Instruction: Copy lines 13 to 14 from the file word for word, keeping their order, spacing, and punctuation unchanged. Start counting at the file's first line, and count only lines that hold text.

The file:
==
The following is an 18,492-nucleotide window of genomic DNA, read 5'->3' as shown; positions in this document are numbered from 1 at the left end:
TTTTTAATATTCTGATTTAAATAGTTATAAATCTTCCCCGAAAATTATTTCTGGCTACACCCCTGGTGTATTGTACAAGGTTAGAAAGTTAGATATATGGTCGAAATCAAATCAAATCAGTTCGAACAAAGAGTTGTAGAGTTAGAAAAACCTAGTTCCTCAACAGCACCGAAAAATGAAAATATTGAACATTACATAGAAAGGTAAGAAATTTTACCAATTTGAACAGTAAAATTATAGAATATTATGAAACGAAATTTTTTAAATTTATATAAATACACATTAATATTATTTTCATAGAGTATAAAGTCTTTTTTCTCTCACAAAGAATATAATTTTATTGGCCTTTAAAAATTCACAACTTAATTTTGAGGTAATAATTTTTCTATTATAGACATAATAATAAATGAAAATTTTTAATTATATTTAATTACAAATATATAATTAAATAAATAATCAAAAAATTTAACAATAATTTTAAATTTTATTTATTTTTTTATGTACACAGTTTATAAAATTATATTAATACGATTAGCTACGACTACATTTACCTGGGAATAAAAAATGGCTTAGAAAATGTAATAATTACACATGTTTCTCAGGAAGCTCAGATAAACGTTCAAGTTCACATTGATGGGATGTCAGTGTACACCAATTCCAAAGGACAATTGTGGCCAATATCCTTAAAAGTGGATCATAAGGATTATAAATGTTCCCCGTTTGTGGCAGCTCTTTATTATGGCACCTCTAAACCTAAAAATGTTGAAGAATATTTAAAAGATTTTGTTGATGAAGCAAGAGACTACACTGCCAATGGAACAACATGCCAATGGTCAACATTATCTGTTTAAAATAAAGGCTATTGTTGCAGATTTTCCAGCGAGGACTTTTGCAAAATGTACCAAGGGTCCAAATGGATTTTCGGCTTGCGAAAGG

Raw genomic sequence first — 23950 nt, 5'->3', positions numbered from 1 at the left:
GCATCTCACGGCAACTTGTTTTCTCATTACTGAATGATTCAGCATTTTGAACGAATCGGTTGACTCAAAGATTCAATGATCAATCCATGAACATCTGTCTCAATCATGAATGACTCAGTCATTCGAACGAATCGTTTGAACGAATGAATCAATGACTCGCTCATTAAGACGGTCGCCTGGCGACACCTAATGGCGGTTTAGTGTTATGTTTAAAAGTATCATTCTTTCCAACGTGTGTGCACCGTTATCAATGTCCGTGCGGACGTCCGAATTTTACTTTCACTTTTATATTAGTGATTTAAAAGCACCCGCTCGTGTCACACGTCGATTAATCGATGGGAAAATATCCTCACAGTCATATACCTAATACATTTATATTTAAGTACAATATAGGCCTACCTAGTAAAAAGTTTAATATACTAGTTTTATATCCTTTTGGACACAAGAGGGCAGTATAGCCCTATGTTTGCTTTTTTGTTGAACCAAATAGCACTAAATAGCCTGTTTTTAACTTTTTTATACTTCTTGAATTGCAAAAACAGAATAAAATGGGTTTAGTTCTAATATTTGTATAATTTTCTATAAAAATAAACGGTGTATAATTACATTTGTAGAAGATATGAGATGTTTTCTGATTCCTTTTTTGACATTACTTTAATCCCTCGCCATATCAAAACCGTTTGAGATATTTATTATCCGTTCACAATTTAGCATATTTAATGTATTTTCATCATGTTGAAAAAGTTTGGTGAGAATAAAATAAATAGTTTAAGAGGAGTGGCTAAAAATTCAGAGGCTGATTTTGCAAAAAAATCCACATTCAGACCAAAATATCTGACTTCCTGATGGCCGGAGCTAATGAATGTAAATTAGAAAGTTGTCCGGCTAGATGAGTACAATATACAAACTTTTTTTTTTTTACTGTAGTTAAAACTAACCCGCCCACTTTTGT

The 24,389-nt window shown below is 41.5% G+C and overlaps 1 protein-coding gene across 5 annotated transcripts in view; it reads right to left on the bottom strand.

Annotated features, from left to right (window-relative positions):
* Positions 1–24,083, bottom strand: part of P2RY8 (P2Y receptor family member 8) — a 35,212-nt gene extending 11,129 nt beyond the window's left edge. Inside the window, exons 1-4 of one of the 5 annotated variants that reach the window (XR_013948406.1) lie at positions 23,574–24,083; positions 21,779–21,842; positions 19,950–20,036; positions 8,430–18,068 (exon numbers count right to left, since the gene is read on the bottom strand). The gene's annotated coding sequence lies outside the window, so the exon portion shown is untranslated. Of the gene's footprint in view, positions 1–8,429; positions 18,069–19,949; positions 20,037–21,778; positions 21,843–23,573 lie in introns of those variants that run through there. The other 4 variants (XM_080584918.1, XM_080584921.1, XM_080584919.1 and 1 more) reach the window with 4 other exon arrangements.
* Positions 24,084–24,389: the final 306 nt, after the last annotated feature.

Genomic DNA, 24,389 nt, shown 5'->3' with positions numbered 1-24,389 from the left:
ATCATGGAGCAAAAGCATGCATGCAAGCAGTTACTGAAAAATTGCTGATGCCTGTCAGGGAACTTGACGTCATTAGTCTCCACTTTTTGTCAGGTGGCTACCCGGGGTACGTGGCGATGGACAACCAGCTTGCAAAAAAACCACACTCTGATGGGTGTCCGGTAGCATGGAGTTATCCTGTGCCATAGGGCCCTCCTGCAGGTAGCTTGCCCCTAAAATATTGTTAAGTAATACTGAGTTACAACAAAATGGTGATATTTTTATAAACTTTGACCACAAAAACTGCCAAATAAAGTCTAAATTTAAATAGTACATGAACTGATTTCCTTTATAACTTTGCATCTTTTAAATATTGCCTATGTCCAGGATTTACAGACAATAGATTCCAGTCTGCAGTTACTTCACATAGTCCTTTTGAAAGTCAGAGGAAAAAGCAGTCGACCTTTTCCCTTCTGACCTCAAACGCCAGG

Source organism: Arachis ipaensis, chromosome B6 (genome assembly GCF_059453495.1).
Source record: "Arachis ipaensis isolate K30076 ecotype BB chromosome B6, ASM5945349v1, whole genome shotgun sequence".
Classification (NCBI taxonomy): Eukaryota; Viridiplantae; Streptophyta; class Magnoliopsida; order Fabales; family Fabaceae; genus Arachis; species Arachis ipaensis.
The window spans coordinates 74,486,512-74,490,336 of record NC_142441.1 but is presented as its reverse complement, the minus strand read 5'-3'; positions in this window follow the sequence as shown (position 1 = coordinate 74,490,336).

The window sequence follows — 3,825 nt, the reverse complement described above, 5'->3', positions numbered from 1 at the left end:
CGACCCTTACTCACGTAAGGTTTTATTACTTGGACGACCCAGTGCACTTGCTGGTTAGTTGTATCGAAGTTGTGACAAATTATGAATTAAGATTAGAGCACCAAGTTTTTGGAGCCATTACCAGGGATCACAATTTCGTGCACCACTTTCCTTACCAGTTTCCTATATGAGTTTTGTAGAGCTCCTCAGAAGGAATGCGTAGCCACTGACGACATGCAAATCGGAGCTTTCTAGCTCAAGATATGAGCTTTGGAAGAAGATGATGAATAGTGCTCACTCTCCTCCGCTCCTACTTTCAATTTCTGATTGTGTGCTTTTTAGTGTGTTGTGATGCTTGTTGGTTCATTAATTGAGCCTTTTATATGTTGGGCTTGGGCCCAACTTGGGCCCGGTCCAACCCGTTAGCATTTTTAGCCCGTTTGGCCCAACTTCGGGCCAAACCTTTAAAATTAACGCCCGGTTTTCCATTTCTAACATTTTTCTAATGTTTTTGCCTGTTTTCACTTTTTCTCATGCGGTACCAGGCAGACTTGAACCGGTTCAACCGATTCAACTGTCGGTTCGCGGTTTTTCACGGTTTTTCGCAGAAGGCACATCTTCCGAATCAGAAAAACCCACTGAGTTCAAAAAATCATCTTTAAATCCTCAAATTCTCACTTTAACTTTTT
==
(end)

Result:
Classification (NCBI taxonomy): Eukaryota; Viridiplantae; Streptophyta; class Magnoliopsida; order Fabales; family Fabaceae; genus Arachis; species Arachis ipaensis.
The window spans coordinates 74,486,512-74,490,336 of record NC_142441.1 but is presented as its reverse complement, the minus strand read 5'-3'; positions in this window follow the sequence as shown (position 1 = coordinate 74,490,336).